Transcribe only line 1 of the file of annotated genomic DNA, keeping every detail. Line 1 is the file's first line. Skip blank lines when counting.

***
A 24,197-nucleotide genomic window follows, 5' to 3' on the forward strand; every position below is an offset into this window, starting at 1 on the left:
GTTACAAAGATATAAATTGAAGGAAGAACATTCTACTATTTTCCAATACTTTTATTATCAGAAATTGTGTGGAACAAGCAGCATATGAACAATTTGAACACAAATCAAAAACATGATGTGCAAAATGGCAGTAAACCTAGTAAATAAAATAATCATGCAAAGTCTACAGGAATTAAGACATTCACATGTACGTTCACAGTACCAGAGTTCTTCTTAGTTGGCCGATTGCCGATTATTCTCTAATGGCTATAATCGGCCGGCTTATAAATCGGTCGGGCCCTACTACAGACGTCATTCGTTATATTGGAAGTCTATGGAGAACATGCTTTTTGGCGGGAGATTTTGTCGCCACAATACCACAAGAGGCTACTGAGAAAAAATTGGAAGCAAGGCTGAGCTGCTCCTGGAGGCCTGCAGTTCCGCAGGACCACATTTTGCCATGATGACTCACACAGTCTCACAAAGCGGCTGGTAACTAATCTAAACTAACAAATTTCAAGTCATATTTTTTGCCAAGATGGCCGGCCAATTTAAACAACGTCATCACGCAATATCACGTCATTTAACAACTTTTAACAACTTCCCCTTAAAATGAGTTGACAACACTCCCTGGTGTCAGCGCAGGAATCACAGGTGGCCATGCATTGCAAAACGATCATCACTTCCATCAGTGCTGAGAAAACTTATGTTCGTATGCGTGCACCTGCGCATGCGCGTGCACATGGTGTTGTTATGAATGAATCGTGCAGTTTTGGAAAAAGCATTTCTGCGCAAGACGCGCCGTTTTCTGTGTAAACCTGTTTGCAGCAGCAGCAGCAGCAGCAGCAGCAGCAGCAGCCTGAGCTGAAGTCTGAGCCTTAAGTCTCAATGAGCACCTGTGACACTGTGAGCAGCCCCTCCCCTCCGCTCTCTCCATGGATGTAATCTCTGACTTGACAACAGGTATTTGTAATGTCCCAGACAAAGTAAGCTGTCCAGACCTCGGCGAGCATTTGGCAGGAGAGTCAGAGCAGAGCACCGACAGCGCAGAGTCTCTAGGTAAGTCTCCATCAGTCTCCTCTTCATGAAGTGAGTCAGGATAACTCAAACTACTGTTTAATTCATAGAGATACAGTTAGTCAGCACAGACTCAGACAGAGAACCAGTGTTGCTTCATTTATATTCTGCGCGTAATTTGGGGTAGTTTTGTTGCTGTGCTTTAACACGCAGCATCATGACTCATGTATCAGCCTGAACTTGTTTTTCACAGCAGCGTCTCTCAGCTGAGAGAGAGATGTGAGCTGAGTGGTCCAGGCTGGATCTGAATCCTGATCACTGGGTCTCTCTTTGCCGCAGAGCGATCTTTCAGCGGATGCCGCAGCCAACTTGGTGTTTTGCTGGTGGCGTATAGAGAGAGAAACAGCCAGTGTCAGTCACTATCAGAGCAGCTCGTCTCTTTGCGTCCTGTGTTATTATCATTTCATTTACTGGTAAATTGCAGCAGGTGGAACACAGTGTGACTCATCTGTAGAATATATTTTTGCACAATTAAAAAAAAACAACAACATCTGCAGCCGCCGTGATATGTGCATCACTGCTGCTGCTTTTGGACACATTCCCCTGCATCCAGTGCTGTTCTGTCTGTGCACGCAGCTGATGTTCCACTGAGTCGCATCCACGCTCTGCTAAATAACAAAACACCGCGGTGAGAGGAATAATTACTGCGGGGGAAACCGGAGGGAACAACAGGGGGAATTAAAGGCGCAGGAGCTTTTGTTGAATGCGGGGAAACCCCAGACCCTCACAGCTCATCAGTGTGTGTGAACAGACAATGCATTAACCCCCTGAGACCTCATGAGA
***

A 24,197-nucleotide genomic window follows, 5' to 3' on the forward strand; every position below is an offset into this window, starting at 1 on the left: